I had a discussion with a music student once about whether there was such a thing as an “African sound” — popular music with an identifiable sound produced in a number of African countries. This person had studied different forms of indigenous African music and argued that it would be impossible to pick out one “sound” for the continent.
A visit to the iTunes Store reveals how many “sounds” or musical genres are out there—African pop music falls under “World.” Christian music also has its own category along with hip-hop, classical and heavy metal.
Do we need a Christian category?
Does Christian music have its own “sound”? Isn’t all music somehow inspired? Don’t we serve God by writing about life without having to say Jesus’s name all the time? Do we risk ghetto-izing Christian music by creating this category? Isn’t the Christian category just a place for musicians who aren’t good enough for the real musical world?
The blogger at Bad Catholic Read or Die raised these questions in their recent post, Five Reasons to Kill Christian Music. While I think they’re right to say that some Christian music isn’t that great, I’d like to argue in favor of keeping the Christian category.
First of all, I assume the criticism was directed at contemporary Christian music and not the work of masters such as St. Thomas Aquinas, Mozart, Palestrina or King David of the Old Testament, all of whom wrote overtly God-centered music.
The biggest defense I would give for any self-identified Christian music is that it points us toward God and helps us become better Christians.
What we listen to matters
St. Paul gives us an idea of what music is best for our souls: “Finally, brothers, whatever is true, whatever is honorable, whatever is just, whatever is pure, whatever is lovely, whatever is gracious, if there is any excellence and if there is anything worthy of praise, think about these things.” (Phil. 4:8)
This doesn’t mean we should only listen to songs eligible for a Dove award but it does seem to exclude music that focuses on hook ups, break ups or anything else that draws us away from God. Of course there are quality artists writing morally meaningful songs on secular radio but often you have to sit through a lot of junk before you find something beneficial.
Music is a reflection of what’s in the heart of the musician. It can be beautiful but sometimes it’s not so good morally. In his 1999 Letter to Artists, Bl. John Paul II draws a distinction between an artist’s moral and artistic self:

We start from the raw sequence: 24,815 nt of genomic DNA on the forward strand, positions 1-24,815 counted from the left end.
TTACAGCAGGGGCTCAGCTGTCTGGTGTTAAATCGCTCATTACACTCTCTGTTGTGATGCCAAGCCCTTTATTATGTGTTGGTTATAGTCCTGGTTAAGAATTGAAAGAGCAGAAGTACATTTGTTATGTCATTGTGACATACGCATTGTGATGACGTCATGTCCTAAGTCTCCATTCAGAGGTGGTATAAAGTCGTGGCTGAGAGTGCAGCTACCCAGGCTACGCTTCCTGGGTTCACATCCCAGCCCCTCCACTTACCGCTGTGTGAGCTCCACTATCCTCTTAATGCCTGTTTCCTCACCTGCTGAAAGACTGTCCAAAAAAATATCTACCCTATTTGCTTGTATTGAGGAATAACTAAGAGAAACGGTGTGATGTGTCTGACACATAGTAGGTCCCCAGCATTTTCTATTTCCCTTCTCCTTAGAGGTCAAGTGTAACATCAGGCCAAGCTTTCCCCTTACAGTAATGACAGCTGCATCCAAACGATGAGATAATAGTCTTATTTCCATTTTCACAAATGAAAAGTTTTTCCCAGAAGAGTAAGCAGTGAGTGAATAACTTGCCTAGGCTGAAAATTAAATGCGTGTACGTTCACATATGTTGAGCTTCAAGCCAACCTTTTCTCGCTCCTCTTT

“It is one thing for human beings to be the authors of their own acts, with responsibility for their moral value; it is another to be an artist, able, that is, to respond to the demands of art and faithfully to accept art’s specific dictates. This is what makes the artist capable of producing objects, but it says nothing as yet of his moral character.”
Can’t get regular air time?
Why is there a separate category for Christian music? Not because all the Christian musicians decided to go off into a corner to sing only to the “saved.” It’s because the secular world doesn’t have much tolerance for messages about God unless they’re critical or derogatory.
If you love someone, you want to talk about them. That’s why people write songs about God. Expressing their faith is real life for Christian artists. If we did away with the Christian category, musicians would have to write codes into their songs to express their faith. Maybe some are already doing that. Living under persecution, the early Christians communicated with codes; I hope it doesn’t come to that again.
It seems to me, the biggest reason the blogger thinks Christian music should be scrapped is that they think it’s bad. They apparently believe Christian musicians copy their “successful” secular counterparts to create insipid, formulaic songs about angelic praise, clouds and how “Jesus saves.” Some of it is like that but I would challenge anyone who thinks this to listen to Christian radio for more than five minutes and check out artists such as Matt Maher and For King and Country.
According to Bl. John Paul II, the Church does need music that explicitly expresses the faith:
“How many sacred works have been composed through the centuries by people deeply imbued with the sense of the mystery! The faith of countless believers has been nourished by melodies flowing from the hearts of other believers, either introduced into the liturgy or used as an aid to dignified worship. In song, faith is experienced as vibrant joy, love, and confident expectation of the saving intervention of God.”